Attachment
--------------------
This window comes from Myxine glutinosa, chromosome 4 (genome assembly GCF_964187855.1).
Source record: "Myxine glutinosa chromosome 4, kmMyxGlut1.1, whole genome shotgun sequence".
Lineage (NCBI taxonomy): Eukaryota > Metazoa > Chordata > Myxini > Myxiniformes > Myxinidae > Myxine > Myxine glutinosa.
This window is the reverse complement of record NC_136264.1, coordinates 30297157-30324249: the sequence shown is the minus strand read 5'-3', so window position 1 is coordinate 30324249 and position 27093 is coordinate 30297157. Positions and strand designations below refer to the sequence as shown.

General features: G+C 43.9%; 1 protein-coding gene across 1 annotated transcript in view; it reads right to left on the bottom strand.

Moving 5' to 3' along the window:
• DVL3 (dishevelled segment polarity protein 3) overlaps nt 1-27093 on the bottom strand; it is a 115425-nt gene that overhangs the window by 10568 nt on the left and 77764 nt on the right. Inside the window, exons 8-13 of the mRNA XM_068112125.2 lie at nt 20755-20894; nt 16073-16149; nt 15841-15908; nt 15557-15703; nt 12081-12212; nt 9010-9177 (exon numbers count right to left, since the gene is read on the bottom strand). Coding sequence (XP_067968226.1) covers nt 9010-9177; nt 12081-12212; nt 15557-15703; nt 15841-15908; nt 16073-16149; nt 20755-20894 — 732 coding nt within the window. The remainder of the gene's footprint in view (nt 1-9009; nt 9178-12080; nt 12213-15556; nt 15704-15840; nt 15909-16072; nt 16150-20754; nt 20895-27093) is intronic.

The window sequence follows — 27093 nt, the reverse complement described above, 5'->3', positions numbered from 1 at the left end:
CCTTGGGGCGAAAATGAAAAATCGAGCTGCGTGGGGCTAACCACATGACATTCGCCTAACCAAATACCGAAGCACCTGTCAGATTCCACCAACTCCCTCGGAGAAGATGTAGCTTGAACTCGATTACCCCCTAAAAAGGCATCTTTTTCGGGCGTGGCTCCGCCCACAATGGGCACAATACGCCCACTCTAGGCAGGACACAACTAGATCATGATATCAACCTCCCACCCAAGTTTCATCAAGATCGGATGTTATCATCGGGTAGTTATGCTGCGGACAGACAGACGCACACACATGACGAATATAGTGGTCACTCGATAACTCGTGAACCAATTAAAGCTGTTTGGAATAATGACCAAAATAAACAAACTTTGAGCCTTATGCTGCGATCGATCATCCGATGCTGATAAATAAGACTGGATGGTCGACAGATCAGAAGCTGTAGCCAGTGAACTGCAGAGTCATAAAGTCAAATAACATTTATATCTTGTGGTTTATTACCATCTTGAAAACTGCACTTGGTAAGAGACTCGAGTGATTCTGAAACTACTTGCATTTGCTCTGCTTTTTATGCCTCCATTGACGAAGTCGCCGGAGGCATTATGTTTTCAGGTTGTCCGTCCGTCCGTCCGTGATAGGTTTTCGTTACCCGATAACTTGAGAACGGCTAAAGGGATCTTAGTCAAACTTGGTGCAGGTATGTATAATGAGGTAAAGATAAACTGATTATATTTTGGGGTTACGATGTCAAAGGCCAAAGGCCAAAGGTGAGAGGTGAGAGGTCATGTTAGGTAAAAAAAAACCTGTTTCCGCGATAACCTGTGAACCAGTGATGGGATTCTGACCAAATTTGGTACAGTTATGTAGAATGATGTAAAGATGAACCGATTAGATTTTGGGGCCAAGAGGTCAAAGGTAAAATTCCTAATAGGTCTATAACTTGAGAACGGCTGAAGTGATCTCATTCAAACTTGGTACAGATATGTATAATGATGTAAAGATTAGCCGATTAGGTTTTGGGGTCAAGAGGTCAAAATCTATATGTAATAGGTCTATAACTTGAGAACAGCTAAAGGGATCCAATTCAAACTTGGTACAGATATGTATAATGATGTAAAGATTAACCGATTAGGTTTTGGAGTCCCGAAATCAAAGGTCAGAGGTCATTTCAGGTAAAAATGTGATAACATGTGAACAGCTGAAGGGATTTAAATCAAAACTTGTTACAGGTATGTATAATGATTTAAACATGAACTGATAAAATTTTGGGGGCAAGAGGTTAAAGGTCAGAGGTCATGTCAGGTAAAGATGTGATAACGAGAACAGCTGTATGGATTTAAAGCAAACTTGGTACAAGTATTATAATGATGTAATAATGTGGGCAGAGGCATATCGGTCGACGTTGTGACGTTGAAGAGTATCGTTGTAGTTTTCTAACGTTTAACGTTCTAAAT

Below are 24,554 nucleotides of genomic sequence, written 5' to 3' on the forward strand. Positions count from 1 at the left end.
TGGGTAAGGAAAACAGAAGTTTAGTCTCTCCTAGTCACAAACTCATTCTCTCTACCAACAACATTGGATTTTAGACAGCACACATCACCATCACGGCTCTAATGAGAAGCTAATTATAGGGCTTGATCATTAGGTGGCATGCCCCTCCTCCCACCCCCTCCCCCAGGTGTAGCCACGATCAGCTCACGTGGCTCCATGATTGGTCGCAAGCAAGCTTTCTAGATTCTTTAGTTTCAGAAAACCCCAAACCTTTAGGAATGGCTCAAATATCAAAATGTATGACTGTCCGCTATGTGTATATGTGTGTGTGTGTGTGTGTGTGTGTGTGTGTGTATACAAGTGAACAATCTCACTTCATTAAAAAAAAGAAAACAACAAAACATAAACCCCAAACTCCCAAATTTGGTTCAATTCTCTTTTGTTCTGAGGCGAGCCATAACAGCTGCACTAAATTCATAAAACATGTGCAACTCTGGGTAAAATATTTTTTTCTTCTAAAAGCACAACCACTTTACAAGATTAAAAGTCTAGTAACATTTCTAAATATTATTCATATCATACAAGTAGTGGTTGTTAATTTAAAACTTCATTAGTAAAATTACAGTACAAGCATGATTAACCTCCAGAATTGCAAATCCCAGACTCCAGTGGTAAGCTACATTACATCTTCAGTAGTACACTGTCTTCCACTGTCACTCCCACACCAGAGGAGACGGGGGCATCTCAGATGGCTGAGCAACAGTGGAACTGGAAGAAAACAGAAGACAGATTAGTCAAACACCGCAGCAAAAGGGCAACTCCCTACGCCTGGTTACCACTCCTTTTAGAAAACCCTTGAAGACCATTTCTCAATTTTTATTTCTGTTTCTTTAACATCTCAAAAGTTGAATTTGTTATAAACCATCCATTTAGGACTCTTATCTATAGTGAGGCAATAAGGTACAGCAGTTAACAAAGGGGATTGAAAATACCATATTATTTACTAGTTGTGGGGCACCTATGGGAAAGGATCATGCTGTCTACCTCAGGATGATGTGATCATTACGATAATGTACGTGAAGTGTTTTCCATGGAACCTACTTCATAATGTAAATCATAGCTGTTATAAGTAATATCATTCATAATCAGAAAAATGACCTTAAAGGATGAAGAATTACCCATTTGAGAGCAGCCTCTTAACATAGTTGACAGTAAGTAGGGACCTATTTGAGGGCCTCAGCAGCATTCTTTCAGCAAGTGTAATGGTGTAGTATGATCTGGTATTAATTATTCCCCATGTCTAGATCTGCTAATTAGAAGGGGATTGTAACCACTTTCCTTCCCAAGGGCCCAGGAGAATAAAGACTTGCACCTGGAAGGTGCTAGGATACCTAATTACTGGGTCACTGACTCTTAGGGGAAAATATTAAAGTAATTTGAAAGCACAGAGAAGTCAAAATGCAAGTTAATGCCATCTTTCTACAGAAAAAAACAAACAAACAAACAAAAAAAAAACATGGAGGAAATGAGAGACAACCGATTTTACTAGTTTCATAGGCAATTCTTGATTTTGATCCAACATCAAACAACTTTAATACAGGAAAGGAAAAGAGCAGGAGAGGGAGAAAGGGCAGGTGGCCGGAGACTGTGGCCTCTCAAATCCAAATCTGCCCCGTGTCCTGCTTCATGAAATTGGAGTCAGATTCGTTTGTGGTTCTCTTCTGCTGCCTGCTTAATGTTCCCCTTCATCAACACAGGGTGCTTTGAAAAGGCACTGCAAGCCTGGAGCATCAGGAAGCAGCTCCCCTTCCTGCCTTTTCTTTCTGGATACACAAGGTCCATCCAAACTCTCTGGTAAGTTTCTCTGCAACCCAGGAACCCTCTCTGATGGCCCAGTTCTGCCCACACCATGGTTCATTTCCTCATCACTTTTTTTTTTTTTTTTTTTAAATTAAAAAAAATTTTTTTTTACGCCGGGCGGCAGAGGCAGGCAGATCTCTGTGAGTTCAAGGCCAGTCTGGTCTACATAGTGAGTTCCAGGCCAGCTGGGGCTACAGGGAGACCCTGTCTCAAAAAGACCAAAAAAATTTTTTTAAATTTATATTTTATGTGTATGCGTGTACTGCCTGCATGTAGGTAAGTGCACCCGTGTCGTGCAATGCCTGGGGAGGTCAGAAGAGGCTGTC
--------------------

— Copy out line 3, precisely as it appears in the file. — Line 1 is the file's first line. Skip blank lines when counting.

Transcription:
Lineage (NCBI taxonomy): Eukaryota > Metazoa > Chordata > Myxini > Myxiniformes > Myxinidae > Myxine > Myxine glutinosa.